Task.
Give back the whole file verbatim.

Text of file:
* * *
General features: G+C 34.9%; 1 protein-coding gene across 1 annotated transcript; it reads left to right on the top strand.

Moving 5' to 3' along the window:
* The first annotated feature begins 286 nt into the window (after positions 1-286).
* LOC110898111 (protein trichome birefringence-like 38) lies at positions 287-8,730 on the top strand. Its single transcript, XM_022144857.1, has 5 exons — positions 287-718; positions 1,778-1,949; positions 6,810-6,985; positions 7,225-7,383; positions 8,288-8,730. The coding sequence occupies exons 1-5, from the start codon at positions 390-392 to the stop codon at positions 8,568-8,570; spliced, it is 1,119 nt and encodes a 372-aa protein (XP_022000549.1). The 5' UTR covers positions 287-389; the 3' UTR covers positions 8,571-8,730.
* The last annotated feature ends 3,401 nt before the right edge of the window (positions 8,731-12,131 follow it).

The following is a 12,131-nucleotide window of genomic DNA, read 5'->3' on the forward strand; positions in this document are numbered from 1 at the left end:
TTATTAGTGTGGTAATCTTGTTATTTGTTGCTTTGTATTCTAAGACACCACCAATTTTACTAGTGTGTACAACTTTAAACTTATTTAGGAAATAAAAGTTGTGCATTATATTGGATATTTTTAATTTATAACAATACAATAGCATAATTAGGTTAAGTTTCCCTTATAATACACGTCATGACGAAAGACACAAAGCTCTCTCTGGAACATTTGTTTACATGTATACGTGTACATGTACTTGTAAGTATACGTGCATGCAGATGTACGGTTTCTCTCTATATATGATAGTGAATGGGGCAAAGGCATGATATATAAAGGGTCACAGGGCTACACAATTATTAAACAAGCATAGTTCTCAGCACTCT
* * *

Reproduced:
General features: G+C 34.9%; 1 protein-coding gene across 1 annotated transcript; it reads left to right on the top strand.

Moving 5' to 3' along the window:
* The first annotated feature begins 286 nt into the window (after positions 1-286).
* LOC110898111 (protein trichome birefringence-like 38) lies at positions 287-8,730 on the top strand. Its single transcript, XM_022144857.1, has 5 exons — positions 287-718; positions 1,778-1,949; positions 6,810-6,985; positions 7,225-7,383; positions 8,288-8,730. The coding sequence occupies exons 1-5, from the start codon at positions 390-392 to the stop codon at positions 8,568-8,570; spliced, it is 1,119 nt and encodes a 372-aa protein (XP_022000549.1). The 5' UTR covers positions 287-389; the 3' UTR covers positions 8,571-8,730.
* The last annotated feature ends 3,401 nt before the right edge of the window (positions 8,731-12,131 follow it).

The following is a 12,131-nucleotide window of genomic DNA, read 5'->3' on the forward strand; positions in this document are numbered from 1 at the left end:
TTATTAGTGTGGTAATCTTGTTATTTGTTGCTTTGTATTCTAAGACACCACCAATTTTACTAGTGTGTACAACTTTAAACTTATTTAGGAAATAAAAGTTGTGCATTATATTGGATATTTTTAATTTATAACAATACAATAGCATAATTAGGTTAAGTTTCCCTTATAATACACGTCATGACGAAAGACACAAAGCTCTCTCTGGAACATTTGTTTACATGTATACGTGTACATGTACTTGTAAGTATACGTGCATGCAGATGTACGGTTTCTCTCTATATATGATAGTGAATGGGGCAAAGGCATGATATATAAAGGGTCACAGGGCTACACAATTATTAAACAAGCATAGTTCTCAGCACTCT